Michael Morpurgo’s Private Peaceful demobilizes at West Yorkshire Playhouse this season as part of a national tour which completes in November.
It is 1914 and Tommo Peaceful, a Devonshire teenager, follows his elder brother into the trenches of The Great War. Following severe shellshock, the young soldier finds himself accused of desertion, a charge which often results in the death sentence. An evocation of childhood and a testament to the horrors of conflict, Private Peaceful is a play set to resonate with audiences of all ages.
2014 marks the centenary of the outbreak of World War I. As such Simon Reade’s adaptation of Private Peaceful is an opportune lesson in history. Reade structures the play into two distinct acts, the first following Tommo’s childhood and the second marking the watershed moment he follows his brother into the armed forces. Generally the latter half of the play is the most effective, as Tommo’s internal dialogue intimately reflects the horrors of trench warfare. It is the first act, however, with its touching domesticity, which palpably offsets the second; allowing an audience to empathise with the drastic, inconceivable suffering which is to follow. Structured with pace and an honest economy of language, Reade’s adaptation is accessible whilst richly vivid and succeeds in humanising recent history.
Andy Daniel shoulders the play as Tommo in a performance which is highly charged with the vibrancy of youth. Utterly convincing as a countrified 16 year old, Daniel is flighty and charmingly imploring; younger audiences will strongly associate with the anxieties in the performance, bringing the dislocation of a historical character into close focus. Daniel’s skill in bringing other voices into the drama is also commendable and provides much levity and satirical absurdity to the piece.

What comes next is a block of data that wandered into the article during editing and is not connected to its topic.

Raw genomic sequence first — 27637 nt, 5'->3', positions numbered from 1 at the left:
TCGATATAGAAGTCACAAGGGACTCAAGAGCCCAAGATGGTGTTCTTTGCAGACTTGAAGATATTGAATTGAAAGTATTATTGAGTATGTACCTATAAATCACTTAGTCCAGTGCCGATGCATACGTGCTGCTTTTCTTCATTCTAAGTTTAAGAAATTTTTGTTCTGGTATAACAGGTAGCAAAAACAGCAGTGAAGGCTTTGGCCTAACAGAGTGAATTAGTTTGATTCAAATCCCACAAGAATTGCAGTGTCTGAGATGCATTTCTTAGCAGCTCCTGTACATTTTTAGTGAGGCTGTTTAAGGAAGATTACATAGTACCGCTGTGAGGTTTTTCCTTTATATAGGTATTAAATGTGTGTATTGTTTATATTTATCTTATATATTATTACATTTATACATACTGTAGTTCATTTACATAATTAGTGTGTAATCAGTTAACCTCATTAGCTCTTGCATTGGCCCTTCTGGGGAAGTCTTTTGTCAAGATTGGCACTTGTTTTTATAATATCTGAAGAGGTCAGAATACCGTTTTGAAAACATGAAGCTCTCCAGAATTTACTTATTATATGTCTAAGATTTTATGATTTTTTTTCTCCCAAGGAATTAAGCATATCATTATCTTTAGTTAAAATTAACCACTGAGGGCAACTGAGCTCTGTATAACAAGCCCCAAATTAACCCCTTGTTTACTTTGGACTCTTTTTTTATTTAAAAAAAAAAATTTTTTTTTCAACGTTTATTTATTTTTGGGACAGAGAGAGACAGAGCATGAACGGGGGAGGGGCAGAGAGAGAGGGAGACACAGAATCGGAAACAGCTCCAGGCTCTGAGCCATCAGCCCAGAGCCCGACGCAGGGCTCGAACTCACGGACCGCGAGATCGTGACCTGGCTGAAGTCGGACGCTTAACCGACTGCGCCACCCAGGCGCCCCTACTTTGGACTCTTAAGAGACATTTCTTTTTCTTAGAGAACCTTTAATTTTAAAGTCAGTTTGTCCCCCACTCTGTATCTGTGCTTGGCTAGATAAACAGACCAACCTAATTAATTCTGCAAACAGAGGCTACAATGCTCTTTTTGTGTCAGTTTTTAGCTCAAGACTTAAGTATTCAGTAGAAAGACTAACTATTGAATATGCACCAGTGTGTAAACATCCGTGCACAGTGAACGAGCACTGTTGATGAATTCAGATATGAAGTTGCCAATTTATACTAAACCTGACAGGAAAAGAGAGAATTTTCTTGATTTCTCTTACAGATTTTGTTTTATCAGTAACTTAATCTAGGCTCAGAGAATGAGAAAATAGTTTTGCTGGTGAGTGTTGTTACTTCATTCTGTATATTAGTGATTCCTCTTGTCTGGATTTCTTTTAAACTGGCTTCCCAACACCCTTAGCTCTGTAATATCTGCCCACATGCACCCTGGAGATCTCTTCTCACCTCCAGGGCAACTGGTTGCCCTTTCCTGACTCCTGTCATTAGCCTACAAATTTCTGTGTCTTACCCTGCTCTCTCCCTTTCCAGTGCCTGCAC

Particularly inspiring is Private Peaceful’s minimal staging, with a brass bedstead doubling up as a barbed-wired trench. A moody, cloud-laden cyclorama foreshadows the storm ahead for Tommo, whilst simple sound effects and spot lighting transport the character to far flung locations as diverse and train stations and open fields. Exemplary in what can be achieved with so little, the production is brimming full of texture for the mind’s eye.
An evocation of childhood, Private Peaceful is a bold performance which embodies fear and realises bravery with direct intensity. Minimalistic, raw and beautifully written, it is pure theatre with an adolescent voice that carries a message all will comprehend. However, like war itself, don’t necessarily expect a simple nor cheerful conclusion.